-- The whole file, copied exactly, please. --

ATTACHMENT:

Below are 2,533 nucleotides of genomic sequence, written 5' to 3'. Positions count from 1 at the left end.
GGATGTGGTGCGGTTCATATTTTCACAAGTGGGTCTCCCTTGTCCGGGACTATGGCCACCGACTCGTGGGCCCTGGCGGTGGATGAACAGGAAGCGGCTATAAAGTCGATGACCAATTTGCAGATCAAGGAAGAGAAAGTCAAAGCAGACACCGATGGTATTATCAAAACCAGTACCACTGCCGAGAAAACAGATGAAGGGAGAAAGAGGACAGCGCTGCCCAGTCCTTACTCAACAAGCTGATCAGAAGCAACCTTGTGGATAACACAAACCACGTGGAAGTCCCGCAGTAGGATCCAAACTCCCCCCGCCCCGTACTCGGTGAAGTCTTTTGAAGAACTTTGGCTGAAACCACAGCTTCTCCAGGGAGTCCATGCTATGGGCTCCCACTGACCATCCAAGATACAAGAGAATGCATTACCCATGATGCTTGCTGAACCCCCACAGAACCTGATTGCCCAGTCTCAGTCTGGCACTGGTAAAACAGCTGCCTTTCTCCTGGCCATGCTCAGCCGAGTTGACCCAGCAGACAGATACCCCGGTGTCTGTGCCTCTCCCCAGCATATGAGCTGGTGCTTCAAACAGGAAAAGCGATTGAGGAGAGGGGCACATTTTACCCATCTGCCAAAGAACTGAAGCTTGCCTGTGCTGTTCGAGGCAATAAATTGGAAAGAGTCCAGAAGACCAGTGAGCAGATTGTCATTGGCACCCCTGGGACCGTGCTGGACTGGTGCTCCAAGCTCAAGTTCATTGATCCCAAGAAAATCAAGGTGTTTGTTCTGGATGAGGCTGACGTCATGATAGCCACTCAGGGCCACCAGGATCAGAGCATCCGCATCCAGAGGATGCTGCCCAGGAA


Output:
Below are 2,533 nucleotides of genomic sequence, written 5' to 3'. Positions count from 1 at the left end.
GGATGTGGTGCGGTTCATATTTTCACAAGTGGGTCTCCCTTGTCCGGGACTATGGCCACCGACTCGTGGGCCCTGGCGGTGGATGAACAGGAAGCGGCTATAAAGTCGATGACCAATTTGCAGATCAAGGAAGAGAAAGTCAAAGCAGACACCGATGGTATTATCAAAACCAGTACCACTGCCGAGAAAACAGATGAAGGGAGAAAGAGGACAGCGCTGCCCAGTCCTTACTCAACAAGCTGATCAGAAGCAACCTTGTGGATAACACAAACCACGTGGAAGTCCCGCAGTAGGATCCAAACTCCCCCCGCCCCGTACTCGGTGAAGTCTTTTGAAGAACTTTGGCTGAAACCACAGCTTCTCCAGGGAGTCCATGCTATGGGCTCCCACTGACCATCCAAGATACAAGAGAATGCATTACCCATGATGCTTGCTGAACCCCCACAGAACCTGATTGCCCAGTCTCAGTCTGGCACTGGTAAAACAGCTGCCTTTCTCCTGGCCATGCTCAGCCGAGTTGACCCAGCAGACAGATACCCCGGTGTCTGTGCCTCTCCCCAGCATATGAGCTGGTGCTTCAAACAGGAAAAGCGATTGAGGAGAGGGGCACATTTTACCCATCTGCCAAAGAACTGAAGCTTGCCTGTGCTGTTCGAGGCAATAAATTGGAAAGAGTCCAGAAGACCAGTGAGCAGATTGTCATTGGCACCCCTGGGACCGTGCTGGACTGGTGCTCCAAGCTCAAGTTCATTGATCCCAAGAAAATCAAGGTGTTTGTTCTGGATGAGGCTGACGTCATGATAGCCACTCAGGGCCACCAGGATCAGAGCATCCGCATCCAGAGGATGCTGCCCAGGAA